Your home in Canton now is in a slightly higher traffic zone. It's close to the street. I like that, don't you? I personally love to show off my holiday decor and give folks a glimpse inside during those dreamy dusk moments in the evening. I've tried to paint a picture for your lovely wife, one that showcases a welcoming porch in the summer months, when you're enjoying time off from teaching. A porch with a swing, some rocking chairs, a vintage table with a silver tray set up with sweet tea and sliced lemon, mason jars and striped straws, just waiting for guests to swing by. Alan builds you a small barn in your lush backyard, where you and Avery practice music. Sometimes you host your musician friends here and after they grab their sweet tea from the front porch, you show them your supply of fine Bourbon in your Bass Barn. Nicole is inside, with the windows open and her feet kicked up on an ottoman, sipping on some wine with me. Avery and Breana are catching fireflies in the front yard. Music can be heard from the barn. Everyone is happy. Saturdays we meet in the middle, we walk to town when the weather is nice and enjoy drinks, a good meal and nonstop laughs at a restaurant. We wave at the train going by and laugh it off and threaten the middle finger next time since the conductor never waves back (he doesn't. I've tried already.)
Fall comes and the cool weather creeps in like death. Slow and then all of a sudden. The town is full of pumpkins. So is my backyard and I've made it to where my family and friends need not go to Burt's Pumpkin Farm any more. Free pumpkin if you bring wine. We walk to each others bonfires. We sit on each others porches. I yell at Breana to pick up the dog poop so Avery will no longer step in it. We talk for hours and we laugh for days.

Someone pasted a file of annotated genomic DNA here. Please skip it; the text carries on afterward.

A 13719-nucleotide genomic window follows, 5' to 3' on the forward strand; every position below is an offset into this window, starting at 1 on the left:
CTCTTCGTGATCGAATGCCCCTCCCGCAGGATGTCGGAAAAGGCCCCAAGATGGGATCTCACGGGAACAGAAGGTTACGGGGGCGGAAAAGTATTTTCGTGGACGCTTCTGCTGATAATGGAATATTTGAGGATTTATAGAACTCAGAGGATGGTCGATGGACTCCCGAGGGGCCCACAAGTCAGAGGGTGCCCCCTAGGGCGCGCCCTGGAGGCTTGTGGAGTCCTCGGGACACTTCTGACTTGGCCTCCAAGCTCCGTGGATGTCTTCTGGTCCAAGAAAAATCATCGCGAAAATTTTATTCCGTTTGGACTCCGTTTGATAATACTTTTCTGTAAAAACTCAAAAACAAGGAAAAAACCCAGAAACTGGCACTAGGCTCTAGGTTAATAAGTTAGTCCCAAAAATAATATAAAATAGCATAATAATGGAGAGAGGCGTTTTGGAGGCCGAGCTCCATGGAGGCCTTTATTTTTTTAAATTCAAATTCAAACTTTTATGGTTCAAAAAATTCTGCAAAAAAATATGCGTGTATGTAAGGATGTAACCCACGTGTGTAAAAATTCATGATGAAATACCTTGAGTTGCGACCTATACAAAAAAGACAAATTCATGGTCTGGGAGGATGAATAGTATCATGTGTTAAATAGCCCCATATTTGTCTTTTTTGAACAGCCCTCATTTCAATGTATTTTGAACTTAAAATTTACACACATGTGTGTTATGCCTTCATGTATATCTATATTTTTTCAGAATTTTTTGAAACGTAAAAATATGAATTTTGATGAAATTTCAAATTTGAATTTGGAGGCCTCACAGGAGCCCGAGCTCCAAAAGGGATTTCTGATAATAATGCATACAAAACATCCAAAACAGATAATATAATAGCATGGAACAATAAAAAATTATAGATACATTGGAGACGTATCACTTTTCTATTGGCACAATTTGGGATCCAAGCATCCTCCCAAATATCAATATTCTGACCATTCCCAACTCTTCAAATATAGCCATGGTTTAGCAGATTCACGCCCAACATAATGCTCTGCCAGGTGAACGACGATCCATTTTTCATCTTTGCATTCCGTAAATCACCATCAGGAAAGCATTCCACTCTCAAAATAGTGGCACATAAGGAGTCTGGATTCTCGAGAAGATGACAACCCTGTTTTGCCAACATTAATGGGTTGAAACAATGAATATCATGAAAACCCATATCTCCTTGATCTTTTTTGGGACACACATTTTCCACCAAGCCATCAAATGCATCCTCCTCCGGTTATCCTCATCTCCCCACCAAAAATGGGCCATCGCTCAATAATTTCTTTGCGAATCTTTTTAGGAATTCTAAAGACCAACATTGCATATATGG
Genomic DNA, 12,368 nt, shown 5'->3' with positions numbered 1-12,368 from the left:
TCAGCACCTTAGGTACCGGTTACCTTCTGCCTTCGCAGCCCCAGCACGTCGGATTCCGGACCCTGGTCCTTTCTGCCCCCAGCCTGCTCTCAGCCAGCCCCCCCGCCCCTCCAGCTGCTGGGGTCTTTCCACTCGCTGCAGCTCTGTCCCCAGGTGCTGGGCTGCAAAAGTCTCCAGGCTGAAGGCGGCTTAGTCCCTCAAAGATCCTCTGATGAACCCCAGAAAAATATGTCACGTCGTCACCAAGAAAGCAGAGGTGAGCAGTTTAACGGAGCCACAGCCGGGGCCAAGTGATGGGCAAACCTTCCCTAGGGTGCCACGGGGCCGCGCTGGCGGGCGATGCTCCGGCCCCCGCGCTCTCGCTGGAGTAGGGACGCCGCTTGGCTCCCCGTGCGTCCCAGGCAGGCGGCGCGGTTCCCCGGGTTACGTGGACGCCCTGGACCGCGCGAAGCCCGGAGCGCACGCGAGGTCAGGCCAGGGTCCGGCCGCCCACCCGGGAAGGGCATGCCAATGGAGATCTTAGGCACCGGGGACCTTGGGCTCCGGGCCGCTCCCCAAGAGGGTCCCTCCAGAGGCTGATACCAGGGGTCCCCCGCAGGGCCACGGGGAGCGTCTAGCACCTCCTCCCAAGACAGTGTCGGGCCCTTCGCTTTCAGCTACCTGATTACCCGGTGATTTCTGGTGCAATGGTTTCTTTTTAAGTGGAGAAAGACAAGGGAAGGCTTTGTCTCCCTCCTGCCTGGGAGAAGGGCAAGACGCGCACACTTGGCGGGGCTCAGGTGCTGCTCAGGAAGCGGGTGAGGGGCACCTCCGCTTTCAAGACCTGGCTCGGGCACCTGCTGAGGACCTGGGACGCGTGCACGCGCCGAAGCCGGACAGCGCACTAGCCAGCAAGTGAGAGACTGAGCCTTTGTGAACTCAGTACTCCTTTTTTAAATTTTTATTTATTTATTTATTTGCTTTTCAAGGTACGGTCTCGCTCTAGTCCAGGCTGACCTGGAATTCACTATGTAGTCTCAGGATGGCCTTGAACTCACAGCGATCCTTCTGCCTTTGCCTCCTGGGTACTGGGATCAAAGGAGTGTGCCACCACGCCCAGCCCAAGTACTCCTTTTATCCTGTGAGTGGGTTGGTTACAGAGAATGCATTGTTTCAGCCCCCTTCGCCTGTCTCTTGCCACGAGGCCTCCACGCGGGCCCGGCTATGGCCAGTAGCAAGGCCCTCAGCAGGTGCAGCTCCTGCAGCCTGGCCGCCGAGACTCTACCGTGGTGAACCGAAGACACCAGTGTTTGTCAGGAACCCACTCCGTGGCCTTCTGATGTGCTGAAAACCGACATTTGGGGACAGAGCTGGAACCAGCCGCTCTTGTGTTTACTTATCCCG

The holiday season arrives and decorations are abound. We share decorating tips and compete for most festive exterior. We force our girls to form a Christmas Caroling Club, to which Avery elects herself as President and proudly carries her violin. Breana bitches the entire time but winds up enjoying it anyway, partially because I'm good at threats and my Mom-means-business glare has had 11 good years of practice and is really looking scary these days. During winter, we pray for a good snowfall and set up a roadside hot cocoa stand when it does snow. Business sucks because generally Southern people prefer central heating, but it's fun and we like the magic of being outside with the frozen, glittering trees and the glorious silence when the only sound that exists is a clump of snow tripping from branch to branch. When it's not snowing and it's boring and cold, we meet up for random board games and it's often at your house because you have zero dog hair.
Drew, I urge you to imagine life as it could be- something simpler. Recall that Seaside, Florida vacation where the car was parked and the bicycles were used? Imagine that but in everyday life (minus the beach, smartass). Imagine a setting where it's not vacation, it's the weekend, or summer evening, but you're perplexed- is this home or a retreat? Is this real life or a dream? Your white little farmhouse in the heart of Ball Ground, Georgia, with its white picket fence around the front yard, string lights dancing among the trees in the back yard, house all aglow at dusk on a cool 70 degree evening with a family inside eating bacon for dinner. Happy. Simple. Pure.
Imagine. It's what Nicole, Judy Garland, the Oxford Comma, & I would like you to do.
Love in our possible future neighborly bond,